2020 Playoffs: West Play-In | Trail Blazers vs. Grizzlies
CJ McCollum's clutch performance gives Blazers confidence boost
Playing with a non-displaced fracture in his back, McCollum scores 14 of his 29 points in 4th quarter
ORLANDO, Fla. — CJ McCollum is back, which requires a bit of context and clarification.
That’s because, until Saturday’s dramatic 126-122 play-in victory against the Grizzlies, any mention of “McCollum” and “back” carried a painful and negative meaning for the Portland Trail Blazers’ crucial shotgun rider and No. 2 punch to Damian Lillard’s No. 1. For much of his time here in the NBA restart, McCollum winced whenever that part of his anatomy — a fractured vertebrae is the diagnosis — was raised in conversation and especially when it was pushed on the floor.
But now? Perhaps the basketball gods are ready to have mercy, not only on McCollum, but the Blazers and their chances of showing some staying power in their upcoming first-round playoff matchup with the Los Angeles Lakers.
And that’s really what this is all about: the next step. The Blazers seemed poised to power past the young and inexperienced Grizzlies for the No. 8 spot in the Western Conference no matter what; Lillard’s scorching performances of late virtually guaranteed that, and Memphis needed to win two games anyway. However, the Blazers will now strut into their series with the Lakers because of what McCollum showed Saturday when he was bouncy and rolling in the fourth quarter of a tight game.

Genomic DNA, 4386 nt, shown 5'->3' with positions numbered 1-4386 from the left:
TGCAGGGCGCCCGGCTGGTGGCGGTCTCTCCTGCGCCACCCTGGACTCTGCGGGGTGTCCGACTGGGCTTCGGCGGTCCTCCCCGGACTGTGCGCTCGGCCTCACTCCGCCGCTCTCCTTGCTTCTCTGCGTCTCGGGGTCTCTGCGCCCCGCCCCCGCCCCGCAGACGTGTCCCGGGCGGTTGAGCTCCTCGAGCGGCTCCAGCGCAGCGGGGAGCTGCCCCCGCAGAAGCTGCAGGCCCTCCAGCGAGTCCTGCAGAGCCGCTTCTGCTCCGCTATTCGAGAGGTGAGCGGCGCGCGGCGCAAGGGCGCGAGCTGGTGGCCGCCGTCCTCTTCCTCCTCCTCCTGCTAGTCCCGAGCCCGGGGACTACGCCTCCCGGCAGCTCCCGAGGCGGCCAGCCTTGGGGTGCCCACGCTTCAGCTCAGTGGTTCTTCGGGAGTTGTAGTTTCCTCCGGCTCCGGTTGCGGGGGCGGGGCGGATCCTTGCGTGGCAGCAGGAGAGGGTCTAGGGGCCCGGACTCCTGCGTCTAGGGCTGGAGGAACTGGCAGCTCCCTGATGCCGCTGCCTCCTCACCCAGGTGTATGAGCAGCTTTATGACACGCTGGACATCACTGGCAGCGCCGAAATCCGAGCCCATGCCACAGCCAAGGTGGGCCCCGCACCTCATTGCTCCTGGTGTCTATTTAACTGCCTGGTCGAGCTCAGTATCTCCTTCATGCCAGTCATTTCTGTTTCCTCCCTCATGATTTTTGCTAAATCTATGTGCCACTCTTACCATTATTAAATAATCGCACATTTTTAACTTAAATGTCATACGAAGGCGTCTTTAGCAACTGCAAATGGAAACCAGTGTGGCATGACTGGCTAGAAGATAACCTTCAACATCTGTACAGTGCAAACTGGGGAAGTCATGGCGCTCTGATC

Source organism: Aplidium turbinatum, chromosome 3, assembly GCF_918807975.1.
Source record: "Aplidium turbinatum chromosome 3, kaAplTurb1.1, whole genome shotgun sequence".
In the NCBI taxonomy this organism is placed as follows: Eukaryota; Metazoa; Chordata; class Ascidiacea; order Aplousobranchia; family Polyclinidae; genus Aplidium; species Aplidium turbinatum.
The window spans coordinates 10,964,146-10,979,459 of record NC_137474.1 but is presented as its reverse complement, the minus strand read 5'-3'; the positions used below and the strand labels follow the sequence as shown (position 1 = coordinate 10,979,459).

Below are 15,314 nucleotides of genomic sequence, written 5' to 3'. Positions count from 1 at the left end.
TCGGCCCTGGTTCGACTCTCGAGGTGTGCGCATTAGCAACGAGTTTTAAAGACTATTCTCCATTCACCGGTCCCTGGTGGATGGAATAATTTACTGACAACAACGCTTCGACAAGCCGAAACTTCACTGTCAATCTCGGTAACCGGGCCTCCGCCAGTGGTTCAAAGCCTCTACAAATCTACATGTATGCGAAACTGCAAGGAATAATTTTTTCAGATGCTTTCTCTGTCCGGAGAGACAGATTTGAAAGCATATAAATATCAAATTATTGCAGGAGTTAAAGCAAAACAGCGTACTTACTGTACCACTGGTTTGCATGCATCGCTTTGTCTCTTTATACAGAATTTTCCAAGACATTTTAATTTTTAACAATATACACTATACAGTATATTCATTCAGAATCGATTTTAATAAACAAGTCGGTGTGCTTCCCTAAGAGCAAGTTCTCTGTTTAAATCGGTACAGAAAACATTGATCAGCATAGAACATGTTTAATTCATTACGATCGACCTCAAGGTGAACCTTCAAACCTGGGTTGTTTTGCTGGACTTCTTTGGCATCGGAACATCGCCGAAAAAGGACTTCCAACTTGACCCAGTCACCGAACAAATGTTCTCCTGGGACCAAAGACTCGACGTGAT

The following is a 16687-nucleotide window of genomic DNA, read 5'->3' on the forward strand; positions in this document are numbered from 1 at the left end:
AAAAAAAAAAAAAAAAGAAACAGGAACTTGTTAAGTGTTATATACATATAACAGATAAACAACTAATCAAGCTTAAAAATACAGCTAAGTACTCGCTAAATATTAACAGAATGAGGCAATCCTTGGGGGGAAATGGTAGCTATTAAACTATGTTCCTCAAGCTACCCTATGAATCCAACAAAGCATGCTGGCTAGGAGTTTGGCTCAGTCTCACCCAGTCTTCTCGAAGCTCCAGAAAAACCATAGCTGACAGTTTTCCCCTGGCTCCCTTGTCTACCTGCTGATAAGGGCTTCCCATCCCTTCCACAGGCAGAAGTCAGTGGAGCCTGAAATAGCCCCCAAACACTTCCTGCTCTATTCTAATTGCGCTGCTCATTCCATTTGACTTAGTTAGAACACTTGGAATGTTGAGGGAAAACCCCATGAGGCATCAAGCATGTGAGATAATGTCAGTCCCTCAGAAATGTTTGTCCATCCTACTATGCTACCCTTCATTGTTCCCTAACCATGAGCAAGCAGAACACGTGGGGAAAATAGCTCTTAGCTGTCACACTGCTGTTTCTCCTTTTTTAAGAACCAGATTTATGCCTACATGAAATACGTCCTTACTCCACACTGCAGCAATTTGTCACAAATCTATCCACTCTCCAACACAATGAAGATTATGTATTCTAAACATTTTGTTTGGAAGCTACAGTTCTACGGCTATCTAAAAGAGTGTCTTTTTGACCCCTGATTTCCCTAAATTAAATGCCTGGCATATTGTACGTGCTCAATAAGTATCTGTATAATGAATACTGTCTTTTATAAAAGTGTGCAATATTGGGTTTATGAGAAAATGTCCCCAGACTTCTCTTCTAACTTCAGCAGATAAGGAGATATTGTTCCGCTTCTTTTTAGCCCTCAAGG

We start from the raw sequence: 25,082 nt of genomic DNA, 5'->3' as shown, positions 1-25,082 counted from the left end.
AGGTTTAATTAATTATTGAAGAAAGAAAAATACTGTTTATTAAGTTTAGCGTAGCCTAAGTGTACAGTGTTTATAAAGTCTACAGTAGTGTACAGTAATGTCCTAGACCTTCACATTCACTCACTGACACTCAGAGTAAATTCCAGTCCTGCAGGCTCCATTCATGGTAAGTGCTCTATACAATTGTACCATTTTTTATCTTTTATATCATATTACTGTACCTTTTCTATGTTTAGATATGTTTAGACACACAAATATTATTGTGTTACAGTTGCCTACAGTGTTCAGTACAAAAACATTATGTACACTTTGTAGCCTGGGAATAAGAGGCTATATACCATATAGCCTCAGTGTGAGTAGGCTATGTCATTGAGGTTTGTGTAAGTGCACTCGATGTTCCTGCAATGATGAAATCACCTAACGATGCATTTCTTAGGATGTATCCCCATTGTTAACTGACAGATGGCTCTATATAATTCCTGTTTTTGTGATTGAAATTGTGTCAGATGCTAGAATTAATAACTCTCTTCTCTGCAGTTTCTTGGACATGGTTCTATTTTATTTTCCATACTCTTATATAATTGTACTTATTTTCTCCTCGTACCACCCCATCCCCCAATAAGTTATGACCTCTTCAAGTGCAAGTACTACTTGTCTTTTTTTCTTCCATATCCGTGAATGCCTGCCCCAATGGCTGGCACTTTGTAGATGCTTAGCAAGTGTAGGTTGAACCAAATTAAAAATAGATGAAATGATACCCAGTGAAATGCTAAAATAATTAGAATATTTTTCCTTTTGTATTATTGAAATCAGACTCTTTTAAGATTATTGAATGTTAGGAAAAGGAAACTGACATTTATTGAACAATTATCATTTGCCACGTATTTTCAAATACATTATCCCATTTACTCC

His 29 points and overall presence were a big confidence boost for Portland because not only did he help slay Memphis, but maybe the demons in his aching back as well. McCollum scored eight points in the final 3 1/2 minutes, including isolating for a pull-up 3-pointer and also a step-back mid-range jumper that were back-breakers for the Grizzlies.
On a few late possessions, Lillard — who supplied so many important fourth-quarter buckets for Portland in the previous three tense games — surrendered the ball to McCollum; that’s how much confidence Lillard had in his backcourt mate.
Lillard said: “Sometimes it’s taking a step back and letting somebody else be out front. CJ got going and got rolling. You’ve got to recognize situations like that, take a step back and allow that to happen.”
McCollum suffered from an L3 vertebral transverse process fracture (non-displaced) over the last week. He shot 2-for-14 against the Mavericks in his lowest moment. While it’s premature to declare him totally healed and 100 percent healthy, some of the fears of McCollum being hobbled have subsided. Actually, McCollum began to feel frisky the previous game when he scored 25 against the Nets. Before then, the Blazers’ backcourt was heavily imbalanced, with Lillard carrying the team on his, ahem, back for four games.
“A healthy CJ is pretty good,” said Blazers coach Terry Stotts.